A Lasting Memory
Archie surprised me and took me to a lovely hotel for our 50th anniversary. First we met with Marvin the hotel manager, and he assured me that I’d enjoy my stay there. Then the hotel staff gave us a tour of the grounds, showing us all of the leisure activities they had available for us. I personally liked the pond. I knew I would enjoy watching the miniature waves caused by the breeze, rolling against the bank. The white, fluffy pollen that had fallen from the cottonwood trees floated aimlessly like the last few cheerios in a bowl of milk that seem to evade the spoon. I could just sit there, watching the ducks, letting my mind wander for hours.
I remember that it was a cool evening with a gentle breeze that softly blew the curtains in the open window. Our hotel room was pitch black other than the path of light cleared by the moonlights footsteps pacing from the window, across the foot of the bed, to the door and back. That evening we had a lovely meal from the hotel’s room service. We danced to my favorite song, Nat King Cole’s “Unforgettable”. It was the song we danced to at our wedding. Archie was never the best dancer, but he’s always been romantic, and I’d say that trumps coordination.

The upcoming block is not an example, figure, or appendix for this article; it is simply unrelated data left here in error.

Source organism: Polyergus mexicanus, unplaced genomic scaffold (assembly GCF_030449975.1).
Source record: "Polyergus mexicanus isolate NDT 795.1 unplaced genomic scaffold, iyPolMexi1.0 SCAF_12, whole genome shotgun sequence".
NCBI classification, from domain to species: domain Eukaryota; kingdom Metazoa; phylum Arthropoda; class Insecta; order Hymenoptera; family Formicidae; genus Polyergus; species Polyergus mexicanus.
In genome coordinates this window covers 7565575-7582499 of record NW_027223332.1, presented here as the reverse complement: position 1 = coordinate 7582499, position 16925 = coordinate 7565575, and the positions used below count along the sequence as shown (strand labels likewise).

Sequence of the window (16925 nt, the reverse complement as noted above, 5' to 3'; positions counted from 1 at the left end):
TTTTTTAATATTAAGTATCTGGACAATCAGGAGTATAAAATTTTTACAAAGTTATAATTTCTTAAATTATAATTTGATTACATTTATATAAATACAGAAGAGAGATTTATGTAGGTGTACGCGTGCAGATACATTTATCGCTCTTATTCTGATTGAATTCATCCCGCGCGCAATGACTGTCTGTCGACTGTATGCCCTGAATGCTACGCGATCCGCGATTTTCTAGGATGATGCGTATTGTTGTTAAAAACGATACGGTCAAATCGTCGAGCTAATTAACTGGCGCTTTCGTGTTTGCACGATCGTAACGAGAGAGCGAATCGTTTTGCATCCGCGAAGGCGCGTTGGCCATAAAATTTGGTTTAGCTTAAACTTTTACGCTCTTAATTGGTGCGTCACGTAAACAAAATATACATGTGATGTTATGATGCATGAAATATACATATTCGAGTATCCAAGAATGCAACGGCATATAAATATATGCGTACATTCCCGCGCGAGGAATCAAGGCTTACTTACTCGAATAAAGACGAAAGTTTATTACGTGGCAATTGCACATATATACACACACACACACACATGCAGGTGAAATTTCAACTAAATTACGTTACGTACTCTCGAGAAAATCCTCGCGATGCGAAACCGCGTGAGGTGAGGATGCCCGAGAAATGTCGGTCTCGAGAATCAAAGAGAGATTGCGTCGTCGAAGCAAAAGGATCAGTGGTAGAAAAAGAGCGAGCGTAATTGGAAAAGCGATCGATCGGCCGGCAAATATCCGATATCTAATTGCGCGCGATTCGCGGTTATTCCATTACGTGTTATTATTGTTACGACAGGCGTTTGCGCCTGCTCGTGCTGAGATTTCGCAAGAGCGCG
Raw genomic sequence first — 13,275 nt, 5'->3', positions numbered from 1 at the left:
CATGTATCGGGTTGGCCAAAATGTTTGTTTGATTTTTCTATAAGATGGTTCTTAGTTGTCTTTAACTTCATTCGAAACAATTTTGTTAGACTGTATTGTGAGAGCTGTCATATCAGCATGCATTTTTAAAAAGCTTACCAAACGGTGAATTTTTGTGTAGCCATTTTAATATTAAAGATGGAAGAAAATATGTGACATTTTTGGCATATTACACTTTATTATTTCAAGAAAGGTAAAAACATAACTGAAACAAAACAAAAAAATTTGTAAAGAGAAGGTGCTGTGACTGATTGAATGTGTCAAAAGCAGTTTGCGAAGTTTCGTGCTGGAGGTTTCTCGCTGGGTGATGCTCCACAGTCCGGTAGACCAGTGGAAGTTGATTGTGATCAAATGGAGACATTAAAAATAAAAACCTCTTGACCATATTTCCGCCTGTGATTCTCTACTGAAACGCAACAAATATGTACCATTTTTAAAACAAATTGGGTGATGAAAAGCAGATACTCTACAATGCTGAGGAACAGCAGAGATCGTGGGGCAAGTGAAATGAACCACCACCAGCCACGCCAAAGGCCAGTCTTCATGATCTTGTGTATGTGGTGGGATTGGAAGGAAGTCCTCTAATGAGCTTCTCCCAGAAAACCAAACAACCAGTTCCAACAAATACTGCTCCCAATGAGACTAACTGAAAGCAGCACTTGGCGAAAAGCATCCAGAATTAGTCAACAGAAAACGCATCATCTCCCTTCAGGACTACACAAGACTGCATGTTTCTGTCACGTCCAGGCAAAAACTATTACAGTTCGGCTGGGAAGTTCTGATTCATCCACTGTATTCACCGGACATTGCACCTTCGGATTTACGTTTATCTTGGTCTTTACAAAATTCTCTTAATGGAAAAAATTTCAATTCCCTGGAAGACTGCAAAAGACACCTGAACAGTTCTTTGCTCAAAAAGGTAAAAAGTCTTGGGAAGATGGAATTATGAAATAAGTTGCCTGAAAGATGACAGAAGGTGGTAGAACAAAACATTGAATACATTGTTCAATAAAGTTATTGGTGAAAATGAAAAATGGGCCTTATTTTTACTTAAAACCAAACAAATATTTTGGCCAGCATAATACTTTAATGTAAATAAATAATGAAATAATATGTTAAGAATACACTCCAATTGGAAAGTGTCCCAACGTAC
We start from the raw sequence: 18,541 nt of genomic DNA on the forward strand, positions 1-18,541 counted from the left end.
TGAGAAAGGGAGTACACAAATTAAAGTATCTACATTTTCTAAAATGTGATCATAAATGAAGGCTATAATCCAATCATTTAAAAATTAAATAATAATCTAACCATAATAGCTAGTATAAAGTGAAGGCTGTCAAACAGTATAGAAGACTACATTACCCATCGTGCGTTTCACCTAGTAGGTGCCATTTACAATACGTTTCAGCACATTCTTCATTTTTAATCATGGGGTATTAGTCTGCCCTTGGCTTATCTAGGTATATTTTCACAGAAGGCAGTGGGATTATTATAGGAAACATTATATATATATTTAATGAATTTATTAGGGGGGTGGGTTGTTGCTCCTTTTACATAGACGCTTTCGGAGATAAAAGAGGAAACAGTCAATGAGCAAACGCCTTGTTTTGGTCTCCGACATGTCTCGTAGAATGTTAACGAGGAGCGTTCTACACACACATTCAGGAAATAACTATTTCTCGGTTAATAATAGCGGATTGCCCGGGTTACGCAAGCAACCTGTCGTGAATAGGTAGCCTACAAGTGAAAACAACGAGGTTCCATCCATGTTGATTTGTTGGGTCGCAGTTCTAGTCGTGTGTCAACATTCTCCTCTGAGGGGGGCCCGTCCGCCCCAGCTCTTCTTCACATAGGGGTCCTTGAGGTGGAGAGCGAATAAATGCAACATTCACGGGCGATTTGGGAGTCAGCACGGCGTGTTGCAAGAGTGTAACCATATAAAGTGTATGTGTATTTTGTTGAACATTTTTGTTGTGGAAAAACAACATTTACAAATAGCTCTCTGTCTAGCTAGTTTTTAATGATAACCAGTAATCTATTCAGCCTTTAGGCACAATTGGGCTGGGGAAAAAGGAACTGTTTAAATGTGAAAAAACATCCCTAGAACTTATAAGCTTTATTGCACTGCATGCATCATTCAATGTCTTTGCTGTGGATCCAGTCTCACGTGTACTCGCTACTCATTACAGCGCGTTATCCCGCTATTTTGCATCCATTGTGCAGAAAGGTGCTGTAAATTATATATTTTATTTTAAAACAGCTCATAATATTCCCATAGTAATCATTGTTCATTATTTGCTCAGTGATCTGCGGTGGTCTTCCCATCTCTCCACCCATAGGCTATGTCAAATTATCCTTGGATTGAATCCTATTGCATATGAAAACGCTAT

I awoke suddenly and turned to put my arm around him, but he was gone. This wasn’t unusual. Archie had been wandering off a lot lately. They say that, at our age, the mind is the first thing to go, and I was beginning to wonder about his. One second we’d be at home or out shopping and the next second he’d be gone. I’d be standing there, all by myself, wondering where he’d gone. Wondering what I would do if I couldn’t find him. Scared to death of being alone. But he would always return and assure me that everything was all right. He would hold me close and stroke my once golden hair that had since turned a fine silver.
As I rolled over and felt empty sheets where my husband should be, I opened my eyes and that’s when I saw the man’s figure. This was not my husband, No, not my Archie. I’d never seen this man before in my life. There he sat in a chair against the wall, between me and the door. My eyes were still adjusting to the light from the window that illuminated his silhouette. I couldn’t make out his distinct features. He was an outline. He was an opaque intruder, a stranger.